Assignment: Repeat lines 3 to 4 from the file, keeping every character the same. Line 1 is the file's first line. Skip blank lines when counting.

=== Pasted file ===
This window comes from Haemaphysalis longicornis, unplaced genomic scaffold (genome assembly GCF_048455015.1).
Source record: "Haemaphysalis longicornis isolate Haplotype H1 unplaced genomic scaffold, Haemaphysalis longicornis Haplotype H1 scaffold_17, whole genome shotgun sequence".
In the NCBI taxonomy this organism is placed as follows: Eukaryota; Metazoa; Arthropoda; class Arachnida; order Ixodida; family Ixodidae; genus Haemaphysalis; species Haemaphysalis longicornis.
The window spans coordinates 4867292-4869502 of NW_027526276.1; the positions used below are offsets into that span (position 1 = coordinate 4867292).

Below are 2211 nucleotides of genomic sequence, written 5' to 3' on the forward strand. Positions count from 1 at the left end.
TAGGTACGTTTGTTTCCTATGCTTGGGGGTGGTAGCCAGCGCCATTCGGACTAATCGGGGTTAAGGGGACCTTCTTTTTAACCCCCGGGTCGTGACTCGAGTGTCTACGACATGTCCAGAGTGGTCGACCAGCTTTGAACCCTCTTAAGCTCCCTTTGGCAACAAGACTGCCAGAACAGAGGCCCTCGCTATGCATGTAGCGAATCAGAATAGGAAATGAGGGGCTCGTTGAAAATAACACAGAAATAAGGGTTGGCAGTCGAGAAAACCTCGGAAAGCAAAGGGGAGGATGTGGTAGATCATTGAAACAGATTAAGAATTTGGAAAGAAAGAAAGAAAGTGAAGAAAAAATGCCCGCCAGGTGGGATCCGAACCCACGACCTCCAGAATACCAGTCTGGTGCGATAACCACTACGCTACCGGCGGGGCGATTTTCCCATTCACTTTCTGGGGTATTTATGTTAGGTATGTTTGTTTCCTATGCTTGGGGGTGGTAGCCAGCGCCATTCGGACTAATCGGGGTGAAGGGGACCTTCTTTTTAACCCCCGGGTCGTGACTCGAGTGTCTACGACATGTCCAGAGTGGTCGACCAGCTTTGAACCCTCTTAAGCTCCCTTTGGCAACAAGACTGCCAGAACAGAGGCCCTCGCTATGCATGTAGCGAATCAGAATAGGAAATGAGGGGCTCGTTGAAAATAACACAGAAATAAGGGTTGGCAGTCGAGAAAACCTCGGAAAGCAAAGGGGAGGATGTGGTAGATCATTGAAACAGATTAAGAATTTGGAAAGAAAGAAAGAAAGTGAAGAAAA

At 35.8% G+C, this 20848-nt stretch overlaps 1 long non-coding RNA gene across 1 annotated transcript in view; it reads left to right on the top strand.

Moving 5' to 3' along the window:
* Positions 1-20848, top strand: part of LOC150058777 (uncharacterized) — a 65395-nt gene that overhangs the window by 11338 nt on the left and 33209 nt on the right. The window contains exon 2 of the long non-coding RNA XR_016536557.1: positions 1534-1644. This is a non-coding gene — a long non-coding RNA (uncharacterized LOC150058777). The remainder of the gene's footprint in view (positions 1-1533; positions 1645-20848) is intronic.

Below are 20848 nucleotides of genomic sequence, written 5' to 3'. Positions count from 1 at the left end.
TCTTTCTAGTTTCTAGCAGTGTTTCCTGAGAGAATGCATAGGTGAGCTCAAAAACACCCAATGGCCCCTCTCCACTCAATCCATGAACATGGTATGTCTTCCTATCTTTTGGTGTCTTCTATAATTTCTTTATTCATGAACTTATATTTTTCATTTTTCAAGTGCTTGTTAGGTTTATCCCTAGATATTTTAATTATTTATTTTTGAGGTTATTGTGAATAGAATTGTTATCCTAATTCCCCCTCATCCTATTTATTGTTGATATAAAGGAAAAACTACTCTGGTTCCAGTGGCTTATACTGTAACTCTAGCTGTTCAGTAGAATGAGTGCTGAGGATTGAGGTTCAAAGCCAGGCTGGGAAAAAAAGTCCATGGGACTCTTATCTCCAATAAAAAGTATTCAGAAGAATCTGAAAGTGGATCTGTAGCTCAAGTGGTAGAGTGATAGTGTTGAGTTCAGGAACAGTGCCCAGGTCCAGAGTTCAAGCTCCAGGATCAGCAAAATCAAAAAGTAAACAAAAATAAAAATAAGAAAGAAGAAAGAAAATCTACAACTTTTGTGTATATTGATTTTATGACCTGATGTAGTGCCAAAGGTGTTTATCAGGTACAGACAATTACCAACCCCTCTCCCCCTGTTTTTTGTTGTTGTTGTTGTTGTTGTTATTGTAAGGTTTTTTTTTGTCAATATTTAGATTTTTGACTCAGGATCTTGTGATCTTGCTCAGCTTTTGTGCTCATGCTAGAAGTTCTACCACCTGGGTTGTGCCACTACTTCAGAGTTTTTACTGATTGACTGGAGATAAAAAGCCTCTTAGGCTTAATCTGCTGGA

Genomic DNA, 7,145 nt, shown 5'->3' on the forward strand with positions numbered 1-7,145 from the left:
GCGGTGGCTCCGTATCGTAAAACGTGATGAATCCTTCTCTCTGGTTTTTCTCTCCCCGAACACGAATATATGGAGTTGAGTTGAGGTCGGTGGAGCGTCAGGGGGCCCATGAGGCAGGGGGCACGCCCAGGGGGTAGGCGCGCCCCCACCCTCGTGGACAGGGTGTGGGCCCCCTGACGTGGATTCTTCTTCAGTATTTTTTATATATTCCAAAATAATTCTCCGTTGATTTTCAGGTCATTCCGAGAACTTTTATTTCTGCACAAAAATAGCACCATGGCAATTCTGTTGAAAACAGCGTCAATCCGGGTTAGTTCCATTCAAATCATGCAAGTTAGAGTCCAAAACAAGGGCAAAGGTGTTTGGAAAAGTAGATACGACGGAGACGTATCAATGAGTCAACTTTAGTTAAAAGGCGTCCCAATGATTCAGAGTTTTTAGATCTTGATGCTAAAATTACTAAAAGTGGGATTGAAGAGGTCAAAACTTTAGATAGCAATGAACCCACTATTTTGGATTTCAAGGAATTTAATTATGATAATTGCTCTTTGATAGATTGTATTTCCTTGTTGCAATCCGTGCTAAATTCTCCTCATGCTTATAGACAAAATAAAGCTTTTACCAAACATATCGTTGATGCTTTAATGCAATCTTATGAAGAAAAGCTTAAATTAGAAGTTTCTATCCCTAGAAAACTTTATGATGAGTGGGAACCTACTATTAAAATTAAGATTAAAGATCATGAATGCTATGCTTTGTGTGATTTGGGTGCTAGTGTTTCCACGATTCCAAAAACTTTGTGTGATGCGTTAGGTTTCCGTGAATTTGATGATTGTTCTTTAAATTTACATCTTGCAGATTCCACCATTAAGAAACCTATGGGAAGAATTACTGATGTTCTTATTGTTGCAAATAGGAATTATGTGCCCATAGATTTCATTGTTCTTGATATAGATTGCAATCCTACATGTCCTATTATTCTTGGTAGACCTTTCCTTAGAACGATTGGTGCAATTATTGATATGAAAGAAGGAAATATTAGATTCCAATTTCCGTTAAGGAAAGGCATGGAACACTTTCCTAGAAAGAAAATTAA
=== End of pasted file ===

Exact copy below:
In the NCBI taxonomy this organism is placed as follows: Eukaryota; Metazoa; Arthropoda; class Arachnida; order Ixodida; family Ixodidae; genus Haemaphysalis; species Haemaphysalis longicornis.
The window spans coordinates 4867292-4869502 of NW_027526276.1; the positions used below are offsets into that span (position 1 = coordinate 4867292).